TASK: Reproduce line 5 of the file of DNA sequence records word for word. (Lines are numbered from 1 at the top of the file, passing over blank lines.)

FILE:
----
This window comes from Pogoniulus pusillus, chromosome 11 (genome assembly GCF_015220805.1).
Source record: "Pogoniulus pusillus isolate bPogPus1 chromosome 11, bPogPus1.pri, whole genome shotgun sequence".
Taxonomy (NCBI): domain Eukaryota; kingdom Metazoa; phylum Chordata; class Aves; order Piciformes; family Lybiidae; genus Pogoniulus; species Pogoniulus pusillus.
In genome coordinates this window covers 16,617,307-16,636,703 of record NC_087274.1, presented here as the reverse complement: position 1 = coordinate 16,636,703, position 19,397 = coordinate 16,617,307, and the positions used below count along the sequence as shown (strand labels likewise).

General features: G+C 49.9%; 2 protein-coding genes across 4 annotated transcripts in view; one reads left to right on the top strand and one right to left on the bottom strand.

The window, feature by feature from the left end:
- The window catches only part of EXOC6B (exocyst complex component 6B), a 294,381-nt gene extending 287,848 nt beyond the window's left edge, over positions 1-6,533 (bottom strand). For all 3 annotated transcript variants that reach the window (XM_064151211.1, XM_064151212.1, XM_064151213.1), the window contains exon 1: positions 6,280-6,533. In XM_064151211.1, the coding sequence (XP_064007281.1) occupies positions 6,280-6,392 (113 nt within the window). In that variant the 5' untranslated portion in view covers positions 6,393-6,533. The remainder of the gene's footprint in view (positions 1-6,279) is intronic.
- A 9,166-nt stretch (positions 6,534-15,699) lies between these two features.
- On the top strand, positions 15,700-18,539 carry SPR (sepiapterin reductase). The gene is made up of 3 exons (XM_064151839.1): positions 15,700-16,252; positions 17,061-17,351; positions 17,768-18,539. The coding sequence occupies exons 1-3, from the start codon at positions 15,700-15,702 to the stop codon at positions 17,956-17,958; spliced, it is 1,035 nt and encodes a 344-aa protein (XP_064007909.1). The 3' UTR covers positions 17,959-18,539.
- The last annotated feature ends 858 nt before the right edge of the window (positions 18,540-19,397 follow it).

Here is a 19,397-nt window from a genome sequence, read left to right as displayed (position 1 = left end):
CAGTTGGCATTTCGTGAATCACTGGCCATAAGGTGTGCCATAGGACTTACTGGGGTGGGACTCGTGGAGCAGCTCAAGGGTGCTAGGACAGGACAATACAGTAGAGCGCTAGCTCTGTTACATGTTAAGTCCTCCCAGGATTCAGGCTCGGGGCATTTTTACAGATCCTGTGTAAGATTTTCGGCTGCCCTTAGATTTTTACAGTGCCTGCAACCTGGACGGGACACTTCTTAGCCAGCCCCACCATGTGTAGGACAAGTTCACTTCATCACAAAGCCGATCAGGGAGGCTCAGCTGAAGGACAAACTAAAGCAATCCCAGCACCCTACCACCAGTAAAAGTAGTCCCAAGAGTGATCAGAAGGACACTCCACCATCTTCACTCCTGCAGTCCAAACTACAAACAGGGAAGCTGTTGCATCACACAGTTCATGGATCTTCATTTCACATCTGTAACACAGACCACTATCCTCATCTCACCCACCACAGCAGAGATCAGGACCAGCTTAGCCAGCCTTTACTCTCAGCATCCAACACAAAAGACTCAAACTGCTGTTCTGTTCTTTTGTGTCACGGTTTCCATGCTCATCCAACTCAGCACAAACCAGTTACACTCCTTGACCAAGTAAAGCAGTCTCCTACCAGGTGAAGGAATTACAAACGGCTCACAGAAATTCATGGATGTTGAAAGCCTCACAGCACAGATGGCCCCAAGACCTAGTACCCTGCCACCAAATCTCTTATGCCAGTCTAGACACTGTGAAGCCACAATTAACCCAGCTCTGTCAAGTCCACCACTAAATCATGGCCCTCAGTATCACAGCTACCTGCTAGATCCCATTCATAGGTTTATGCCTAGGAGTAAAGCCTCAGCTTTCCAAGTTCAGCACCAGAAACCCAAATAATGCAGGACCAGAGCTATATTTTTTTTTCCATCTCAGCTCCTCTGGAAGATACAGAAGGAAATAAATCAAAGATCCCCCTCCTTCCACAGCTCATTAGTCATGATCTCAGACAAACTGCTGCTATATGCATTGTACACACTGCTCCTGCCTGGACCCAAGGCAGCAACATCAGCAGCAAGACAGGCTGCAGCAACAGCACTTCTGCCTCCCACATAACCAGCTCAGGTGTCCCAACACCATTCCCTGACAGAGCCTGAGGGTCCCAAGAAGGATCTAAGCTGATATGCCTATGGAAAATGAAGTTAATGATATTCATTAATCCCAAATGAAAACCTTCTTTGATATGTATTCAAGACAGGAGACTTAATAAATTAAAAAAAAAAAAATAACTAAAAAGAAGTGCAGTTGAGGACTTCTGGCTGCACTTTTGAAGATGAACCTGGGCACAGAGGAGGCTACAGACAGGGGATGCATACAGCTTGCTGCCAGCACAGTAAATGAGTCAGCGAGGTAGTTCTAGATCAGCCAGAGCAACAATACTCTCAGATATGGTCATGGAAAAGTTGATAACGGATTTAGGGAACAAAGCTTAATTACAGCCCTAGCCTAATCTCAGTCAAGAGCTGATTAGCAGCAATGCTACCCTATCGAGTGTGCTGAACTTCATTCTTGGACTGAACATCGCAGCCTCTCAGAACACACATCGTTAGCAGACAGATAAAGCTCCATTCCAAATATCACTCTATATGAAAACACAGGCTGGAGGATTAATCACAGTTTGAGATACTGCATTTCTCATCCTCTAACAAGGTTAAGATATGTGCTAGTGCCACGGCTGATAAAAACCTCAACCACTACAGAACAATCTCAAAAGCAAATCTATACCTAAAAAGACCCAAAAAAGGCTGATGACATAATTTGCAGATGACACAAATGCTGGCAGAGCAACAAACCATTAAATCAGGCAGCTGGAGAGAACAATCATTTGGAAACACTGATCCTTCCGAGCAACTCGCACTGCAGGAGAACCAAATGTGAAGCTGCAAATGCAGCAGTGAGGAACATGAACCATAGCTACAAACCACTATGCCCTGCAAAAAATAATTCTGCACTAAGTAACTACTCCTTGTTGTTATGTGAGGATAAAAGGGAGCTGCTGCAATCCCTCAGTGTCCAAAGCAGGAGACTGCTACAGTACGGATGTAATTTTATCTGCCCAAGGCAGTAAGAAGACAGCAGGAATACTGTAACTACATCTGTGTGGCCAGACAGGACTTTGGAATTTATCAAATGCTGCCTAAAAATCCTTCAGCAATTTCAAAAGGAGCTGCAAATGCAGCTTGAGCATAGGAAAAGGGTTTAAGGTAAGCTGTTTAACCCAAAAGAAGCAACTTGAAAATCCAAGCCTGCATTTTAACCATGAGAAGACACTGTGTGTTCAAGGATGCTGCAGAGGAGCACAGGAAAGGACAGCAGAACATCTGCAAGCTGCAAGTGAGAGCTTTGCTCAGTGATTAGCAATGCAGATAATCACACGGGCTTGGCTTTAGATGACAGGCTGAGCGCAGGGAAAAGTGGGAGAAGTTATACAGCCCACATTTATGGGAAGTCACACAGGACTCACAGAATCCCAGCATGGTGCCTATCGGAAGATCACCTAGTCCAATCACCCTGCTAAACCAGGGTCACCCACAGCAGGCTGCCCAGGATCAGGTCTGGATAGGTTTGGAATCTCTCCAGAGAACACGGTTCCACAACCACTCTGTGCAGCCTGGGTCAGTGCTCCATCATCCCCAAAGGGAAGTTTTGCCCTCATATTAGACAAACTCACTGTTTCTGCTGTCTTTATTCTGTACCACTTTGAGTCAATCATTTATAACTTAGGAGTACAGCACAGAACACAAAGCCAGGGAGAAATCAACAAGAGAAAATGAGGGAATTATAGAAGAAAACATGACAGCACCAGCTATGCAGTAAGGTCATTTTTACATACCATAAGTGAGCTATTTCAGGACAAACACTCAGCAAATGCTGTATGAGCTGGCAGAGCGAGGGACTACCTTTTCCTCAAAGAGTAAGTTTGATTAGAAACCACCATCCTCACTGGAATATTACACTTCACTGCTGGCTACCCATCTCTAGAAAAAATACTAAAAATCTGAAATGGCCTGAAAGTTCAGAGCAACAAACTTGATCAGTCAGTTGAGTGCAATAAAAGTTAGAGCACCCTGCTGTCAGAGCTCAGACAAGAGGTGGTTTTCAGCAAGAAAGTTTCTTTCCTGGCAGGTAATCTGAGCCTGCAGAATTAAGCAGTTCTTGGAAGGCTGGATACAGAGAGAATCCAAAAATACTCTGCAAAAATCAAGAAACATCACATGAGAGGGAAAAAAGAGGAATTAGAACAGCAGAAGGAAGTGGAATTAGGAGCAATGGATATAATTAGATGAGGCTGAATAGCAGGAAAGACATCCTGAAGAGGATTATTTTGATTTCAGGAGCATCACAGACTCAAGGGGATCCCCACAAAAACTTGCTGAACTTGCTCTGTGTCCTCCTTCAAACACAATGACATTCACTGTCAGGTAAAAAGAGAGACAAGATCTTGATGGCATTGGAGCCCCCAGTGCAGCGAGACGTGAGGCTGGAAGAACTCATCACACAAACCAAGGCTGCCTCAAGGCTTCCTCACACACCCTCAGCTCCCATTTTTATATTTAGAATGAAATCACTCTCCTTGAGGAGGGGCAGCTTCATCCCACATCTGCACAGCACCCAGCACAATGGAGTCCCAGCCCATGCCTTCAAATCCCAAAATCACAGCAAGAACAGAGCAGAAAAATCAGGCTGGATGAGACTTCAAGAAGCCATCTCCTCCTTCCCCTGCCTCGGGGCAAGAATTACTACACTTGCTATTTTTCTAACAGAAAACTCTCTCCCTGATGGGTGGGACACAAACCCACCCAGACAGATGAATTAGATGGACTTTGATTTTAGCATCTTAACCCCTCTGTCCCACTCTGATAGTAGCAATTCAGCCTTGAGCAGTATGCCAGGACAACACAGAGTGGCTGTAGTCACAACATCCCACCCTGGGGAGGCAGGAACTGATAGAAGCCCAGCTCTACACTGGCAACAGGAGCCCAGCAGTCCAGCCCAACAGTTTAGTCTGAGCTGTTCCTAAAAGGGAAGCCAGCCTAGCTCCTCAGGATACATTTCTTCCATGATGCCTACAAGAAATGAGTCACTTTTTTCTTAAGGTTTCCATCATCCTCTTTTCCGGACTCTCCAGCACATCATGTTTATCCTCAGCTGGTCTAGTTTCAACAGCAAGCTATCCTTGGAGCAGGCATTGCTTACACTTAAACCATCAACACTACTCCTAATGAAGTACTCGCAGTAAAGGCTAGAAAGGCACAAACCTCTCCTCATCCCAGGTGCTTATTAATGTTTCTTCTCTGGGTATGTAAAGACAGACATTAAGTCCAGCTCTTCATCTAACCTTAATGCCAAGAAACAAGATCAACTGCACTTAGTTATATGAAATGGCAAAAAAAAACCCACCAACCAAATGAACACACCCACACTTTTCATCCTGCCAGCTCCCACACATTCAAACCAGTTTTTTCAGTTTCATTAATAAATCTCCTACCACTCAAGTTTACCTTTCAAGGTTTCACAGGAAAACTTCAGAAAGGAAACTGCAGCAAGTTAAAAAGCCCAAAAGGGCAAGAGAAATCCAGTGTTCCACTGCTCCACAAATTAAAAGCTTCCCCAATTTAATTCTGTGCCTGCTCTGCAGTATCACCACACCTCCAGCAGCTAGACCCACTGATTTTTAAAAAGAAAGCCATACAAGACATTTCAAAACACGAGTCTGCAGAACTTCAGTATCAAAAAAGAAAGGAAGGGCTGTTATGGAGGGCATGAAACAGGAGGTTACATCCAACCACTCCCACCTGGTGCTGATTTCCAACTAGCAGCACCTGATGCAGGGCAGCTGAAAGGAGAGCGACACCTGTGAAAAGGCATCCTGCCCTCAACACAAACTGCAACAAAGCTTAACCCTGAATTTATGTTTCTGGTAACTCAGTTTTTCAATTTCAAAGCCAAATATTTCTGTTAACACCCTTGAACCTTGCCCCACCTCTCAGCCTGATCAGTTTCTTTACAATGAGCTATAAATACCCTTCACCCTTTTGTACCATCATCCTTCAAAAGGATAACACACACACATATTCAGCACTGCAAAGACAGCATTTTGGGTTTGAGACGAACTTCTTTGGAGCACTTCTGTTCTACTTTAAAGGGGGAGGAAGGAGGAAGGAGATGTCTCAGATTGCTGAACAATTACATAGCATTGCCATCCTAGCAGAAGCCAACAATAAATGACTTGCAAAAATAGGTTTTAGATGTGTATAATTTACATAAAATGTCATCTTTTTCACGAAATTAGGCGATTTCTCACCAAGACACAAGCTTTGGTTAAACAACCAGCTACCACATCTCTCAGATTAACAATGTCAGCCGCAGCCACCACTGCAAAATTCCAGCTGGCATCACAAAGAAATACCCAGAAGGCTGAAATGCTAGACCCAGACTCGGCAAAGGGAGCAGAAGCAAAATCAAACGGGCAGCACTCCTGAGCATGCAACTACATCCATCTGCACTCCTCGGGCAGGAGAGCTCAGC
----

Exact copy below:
General features: G+C 49.9%; 2 protein-coding genes across 4 annotated transcripts in view; one reads left to right on the top strand and one right to left on the bottom strand.